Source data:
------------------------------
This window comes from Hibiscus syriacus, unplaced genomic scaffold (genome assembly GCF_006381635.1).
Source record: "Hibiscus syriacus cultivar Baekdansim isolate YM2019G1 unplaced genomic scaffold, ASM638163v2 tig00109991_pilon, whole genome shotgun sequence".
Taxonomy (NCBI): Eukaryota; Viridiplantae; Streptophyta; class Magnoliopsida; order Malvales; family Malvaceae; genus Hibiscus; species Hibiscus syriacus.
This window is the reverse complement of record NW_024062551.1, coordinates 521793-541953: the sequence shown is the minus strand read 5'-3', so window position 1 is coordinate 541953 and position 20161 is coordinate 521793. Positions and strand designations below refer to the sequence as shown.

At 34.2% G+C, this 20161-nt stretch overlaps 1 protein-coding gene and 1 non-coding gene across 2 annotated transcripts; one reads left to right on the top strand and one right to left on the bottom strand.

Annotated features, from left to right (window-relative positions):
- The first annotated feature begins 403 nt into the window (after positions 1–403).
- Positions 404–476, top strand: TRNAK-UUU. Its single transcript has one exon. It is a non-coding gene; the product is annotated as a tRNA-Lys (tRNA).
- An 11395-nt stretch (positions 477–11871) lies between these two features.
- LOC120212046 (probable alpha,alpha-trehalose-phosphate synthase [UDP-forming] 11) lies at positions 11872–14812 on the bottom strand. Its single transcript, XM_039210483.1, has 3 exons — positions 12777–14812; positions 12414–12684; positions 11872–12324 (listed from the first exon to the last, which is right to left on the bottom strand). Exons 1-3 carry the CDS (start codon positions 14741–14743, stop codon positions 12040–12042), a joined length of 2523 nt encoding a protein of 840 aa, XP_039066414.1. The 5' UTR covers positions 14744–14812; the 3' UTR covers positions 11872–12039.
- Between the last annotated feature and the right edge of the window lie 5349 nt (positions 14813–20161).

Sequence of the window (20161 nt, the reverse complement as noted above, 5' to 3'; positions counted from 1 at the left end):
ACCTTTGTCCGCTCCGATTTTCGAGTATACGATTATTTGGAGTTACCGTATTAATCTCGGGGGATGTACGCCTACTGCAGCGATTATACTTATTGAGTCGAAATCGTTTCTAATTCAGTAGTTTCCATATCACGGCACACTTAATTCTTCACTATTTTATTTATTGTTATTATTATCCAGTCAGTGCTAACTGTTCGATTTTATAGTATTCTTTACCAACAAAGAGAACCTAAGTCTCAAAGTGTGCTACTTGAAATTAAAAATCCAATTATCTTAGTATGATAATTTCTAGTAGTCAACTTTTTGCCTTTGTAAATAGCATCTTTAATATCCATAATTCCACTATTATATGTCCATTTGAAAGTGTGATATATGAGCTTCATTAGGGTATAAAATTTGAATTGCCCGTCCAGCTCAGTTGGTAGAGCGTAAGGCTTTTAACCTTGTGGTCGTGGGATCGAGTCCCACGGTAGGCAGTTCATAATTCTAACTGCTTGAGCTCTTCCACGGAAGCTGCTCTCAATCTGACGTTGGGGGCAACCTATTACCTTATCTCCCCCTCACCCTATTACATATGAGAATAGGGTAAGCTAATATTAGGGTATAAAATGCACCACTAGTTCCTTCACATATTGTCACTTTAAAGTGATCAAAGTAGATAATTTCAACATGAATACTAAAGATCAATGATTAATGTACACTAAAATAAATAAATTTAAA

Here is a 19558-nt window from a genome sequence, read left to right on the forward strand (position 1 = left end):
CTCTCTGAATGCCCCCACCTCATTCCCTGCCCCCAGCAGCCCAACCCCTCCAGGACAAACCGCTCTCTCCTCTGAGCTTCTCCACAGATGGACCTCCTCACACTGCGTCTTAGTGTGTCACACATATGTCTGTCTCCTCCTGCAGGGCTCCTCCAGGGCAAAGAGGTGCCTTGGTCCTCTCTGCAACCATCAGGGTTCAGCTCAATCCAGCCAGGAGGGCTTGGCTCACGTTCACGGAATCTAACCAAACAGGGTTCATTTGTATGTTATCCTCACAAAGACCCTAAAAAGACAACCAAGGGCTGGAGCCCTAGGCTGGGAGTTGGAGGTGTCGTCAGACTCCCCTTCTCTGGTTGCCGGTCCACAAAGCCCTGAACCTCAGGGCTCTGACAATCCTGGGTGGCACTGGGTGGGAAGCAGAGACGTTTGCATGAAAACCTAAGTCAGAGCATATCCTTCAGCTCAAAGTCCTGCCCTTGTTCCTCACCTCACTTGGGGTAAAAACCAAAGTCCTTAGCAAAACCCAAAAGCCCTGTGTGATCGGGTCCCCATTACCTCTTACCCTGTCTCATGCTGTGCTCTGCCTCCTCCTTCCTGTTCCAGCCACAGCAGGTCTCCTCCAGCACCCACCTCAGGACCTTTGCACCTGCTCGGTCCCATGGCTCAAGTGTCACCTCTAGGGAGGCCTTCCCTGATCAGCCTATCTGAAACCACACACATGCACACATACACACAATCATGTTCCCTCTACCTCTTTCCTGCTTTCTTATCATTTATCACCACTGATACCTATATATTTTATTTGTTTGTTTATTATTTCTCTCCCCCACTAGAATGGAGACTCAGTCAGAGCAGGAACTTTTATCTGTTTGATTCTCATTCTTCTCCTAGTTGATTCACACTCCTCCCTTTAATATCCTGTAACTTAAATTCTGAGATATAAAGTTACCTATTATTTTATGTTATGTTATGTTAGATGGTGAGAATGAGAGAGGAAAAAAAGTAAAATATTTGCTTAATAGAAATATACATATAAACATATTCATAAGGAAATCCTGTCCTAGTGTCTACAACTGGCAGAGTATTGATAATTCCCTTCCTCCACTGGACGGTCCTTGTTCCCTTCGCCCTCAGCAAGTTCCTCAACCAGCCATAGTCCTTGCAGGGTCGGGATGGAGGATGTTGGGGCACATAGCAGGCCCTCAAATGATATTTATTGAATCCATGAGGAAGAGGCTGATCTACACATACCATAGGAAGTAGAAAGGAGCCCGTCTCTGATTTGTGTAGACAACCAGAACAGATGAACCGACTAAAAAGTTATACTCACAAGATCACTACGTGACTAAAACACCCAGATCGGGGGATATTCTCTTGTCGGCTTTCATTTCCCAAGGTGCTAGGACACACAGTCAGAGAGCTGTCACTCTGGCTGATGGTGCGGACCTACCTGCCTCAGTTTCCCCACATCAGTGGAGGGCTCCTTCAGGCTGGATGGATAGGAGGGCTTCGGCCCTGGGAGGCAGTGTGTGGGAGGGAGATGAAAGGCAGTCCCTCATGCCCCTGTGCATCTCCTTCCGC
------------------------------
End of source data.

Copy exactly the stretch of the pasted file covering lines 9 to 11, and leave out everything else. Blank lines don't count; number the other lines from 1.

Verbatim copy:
- An 11395-nt stretch (positions 477–11871) lies between these two features.
- LOC120212046 (probable alpha,alpha-trehalose-phosphate synthase [UDP-forming] 11) lies at positions 11872–14812 on the bottom strand. Its single transcript, XM_039210483.1, has 3 exons — positions 12777–14812; positions 12414–12684; positions 11872–12324 (listed from the first exon to the last, which is right to left on the bottom strand). Exons 1-3 carry the CDS (start codon positions 14741–14743, stop codon positions 12040–12042), a joined length of 2523 nt encoding a protein of 840 aa, XP_039066414.1. The 5' UTR covers positions 14744–14812; the 3' UTR covers positions 11872–12039.
- Between the last annotated feature and the right edge of the window lie 5349 nt (positions 14813–20161).